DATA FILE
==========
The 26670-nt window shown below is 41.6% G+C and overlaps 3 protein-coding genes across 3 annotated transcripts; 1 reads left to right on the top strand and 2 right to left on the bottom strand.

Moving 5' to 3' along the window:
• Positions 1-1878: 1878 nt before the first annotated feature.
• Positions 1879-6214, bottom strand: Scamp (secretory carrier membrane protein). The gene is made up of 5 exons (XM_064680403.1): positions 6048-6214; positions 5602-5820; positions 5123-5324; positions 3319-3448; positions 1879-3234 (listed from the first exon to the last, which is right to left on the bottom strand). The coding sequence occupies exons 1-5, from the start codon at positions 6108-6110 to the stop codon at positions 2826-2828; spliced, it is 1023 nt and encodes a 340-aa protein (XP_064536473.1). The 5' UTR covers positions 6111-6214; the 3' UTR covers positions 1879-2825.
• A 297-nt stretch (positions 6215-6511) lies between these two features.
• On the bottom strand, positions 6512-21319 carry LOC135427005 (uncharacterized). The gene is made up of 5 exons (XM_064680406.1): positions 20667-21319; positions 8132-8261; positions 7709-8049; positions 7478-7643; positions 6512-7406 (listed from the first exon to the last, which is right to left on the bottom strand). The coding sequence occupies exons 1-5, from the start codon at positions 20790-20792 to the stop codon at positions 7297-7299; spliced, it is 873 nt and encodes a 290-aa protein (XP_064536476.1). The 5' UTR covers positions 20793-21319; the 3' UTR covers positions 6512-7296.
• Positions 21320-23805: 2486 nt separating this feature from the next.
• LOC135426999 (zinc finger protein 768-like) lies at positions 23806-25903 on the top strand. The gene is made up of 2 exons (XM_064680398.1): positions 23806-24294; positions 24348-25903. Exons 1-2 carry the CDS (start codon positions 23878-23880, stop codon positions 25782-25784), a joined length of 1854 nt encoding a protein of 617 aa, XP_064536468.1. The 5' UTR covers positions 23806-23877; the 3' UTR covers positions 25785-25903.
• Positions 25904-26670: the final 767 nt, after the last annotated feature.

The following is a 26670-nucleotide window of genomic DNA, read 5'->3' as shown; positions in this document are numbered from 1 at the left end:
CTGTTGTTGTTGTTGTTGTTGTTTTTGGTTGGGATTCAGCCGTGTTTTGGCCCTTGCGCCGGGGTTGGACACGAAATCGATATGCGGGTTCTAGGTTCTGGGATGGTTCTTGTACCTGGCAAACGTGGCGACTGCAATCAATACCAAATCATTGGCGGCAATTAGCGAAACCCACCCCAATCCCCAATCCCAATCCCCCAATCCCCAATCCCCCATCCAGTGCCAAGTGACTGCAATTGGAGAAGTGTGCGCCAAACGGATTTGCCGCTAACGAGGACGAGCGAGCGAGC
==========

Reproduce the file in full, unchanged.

The 26670-nt window shown below is 41.6% G+C and overlaps 3 protein-coding genes across 3 annotated transcripts; 1 reads left to right on the top strand and 2 right to left on the bottom strand.

Moving 5' to 3' along the window:
• Positions 1-1878: 1878 nt before the first annotated feature.
• Positions 1879-6214, bottom strand: Scamp (secretory carrier membrane protein). The gene is made up of 5 exons (XM_064680403.1): positions 6048-6214; positions 5602-5820; positions 5123-5324; positions 3319-3448; positions 1879-3234 (listed from the first exon to the last, which is right to left on the bottom strand). The coding sequence occupies exons 1-5, from the start codon at positions 6108-6110 to the stop codon at positions 2826-2828; spliced, it is 1023 nt and encodes a 340-aa protein (XP_064536473.1). The 5' UTR covers positions 6111-6214; the 3' UTR covers positions 1879-2825.
• A 297-nt stretch (positions 6215-6511) lies between these two features.
• On the bottom strand, positions 6512-21319 carry LOC135427005 (uncharacterized). The gene is made up of 5 exons (XM_064680406.1): positions 20667-21319; positions 8132-8261; positions 7709-8049; positions 7478-7643; positions 6512-7406 (listed from the first exon to the last, which is right to left on the bottom strand). The coding sequence occupies exons 1-5, from the start codon at positions 20790-20792 to the stop codon at positions 7297-7299; spliced, it is 873 nt and encodes a 290-aa protein (XP_064536476.1). The 5' UTR covers positions 20793-21319; the 3' UTR covers positions 6512-7296.
• Positions 21320-23805: 2486 nt separating this feature from the next.
• LOC135426999 (zinc finger protein 768-like) lies at positions 23806-25903 on the top strand. The gene is made up of 2 exons (XM_064680398.1): positions 23806-24294; positions 24348-25903. Exons 1-2 carry the CDS (start codon positions 23878-23880, stop codon positions 25782-25784), a joined length of 1854 nt encoding a protein of 617 aa, XP_064536468.1. The 5' UTR covers positions 23806-23877; the 3' UTR covers positions 25785-25903.
• Positions 25904-26670: the final 767 nt, after the last annotated feature.

The following is a 26670-nucleotide window of genomic DNA, read 5'->3' as shown; positions in this document are numbered from 1 at the left end:
CTGTTGTTGTTGTTGTTGTTGTTTTTGGTTGGGATTCAGCCGTGTTTTGGCCCTTGCGCCGGGGTTGGACACGAAATCGATATGCGGGTTCTAGGTTCTGGGATGGTTCTTGTACCTGGCAAACGTGGCGACTGCAATCAATACCAAATCATTGGCGGCAATTAGCGAAACCCACCCCAATCCCCAATCCCAATCCCCCAATCCCCAATCCCCCATCCAGTGCCAAGTGACTGCAATTGGAGAAGTGTGCGCCAAACGGATTTGCCGCTAACGAGGACGAGCGAGCGAGC